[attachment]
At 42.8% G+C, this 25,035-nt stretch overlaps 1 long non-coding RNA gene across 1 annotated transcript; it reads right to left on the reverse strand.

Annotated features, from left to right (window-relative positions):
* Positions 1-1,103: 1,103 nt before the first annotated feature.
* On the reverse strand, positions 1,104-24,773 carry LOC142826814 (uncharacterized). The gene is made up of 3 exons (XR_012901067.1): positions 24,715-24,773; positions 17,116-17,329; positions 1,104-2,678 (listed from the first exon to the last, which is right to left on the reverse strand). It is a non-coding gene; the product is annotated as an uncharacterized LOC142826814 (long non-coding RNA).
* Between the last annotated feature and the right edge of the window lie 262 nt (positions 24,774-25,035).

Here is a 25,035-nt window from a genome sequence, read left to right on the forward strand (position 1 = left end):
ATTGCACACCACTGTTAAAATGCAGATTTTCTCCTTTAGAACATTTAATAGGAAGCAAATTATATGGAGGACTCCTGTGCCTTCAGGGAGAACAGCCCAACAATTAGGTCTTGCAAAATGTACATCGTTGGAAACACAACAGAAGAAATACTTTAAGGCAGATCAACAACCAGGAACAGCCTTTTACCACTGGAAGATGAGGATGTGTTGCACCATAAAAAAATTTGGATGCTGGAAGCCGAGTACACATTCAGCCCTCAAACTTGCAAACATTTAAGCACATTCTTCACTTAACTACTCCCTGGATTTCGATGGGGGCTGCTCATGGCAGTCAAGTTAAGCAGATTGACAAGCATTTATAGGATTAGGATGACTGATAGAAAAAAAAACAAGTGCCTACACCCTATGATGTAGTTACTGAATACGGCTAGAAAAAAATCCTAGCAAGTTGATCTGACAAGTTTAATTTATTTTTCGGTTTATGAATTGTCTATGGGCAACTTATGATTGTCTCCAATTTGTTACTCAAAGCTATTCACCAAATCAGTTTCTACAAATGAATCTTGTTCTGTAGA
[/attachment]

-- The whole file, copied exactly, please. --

At 42.8% G+C, this 25,035-nt stretch overlaps 1 long non-coding RNA gene across 1 annotated transcript; it reads right to left on the reverse strand.

Annotated features, from left to right (window-relative positions):
* Positions 1-1,103: 1,103 nt before the first annotated feature.
* On the reverse strand, positions 1,104-24,773 carry LOC142826814 (uncharacterized). The gene is made up of 3 exons (XR_012901067.1): positions 24,715-24,773; positions 17,116-17,329; positions 1,104-2,678 (listed from the first exon to the last, which is right to left on the reverse strand). It is a non-coding gene; the product is annotated as an uncharacterized LOC142826814 (long non-coding RNA).
* Between the last annotated feature and the right edge of the window lie 262 nt (positions 24,774-25,035).

Here is a 25,035-nt window from a genome sequence, read left to right on the forward strand (position 1 = left end):
ATTGCACACCACTGTTAAAATGCAGATTTTCTCCTTTAGAACATTTAATAGGAAGCAAATTATATGGAGGACTCCTGTGCCTTCAGGGAGAACAGCCCAACAATTAGGTCTTGCAAAATGTACATCGTTGGAAACACAACAGAAGAAATACTTTAAGGCAGATCAACAACCAGGAACAGCCTTTTACCACTGGAAGATGAGGATGTGTTGCACCATAAAAAAATTTGGATGCTGGAAGCCGAGTACACATTCAGCCCTCAAACTTGCAAACATTTAAGCACATTCTTCACTTAACTACTCCCTGGATTTCGATGGGGGCTGCTCATGGCAGTCAAGTTAAGCAGATTGACAAGCATTTATAGGATTAGGATGACTGATAGAAAAAAAAACAAGTGCCTACACCCTATGATGTAGTTACTGAATACGGCTAGAAAAAAATCCTAGCAAGTTGATCTGACAAGTTTAATTTATTTTTCGGTTTATGAATTGTCTATGGGCAACTTATGATTGTCTCCAATTTGTTACTCAAAGCTATTCACCAAATCAGTTTCTACAAATGAATCTTGTTCTGTAGA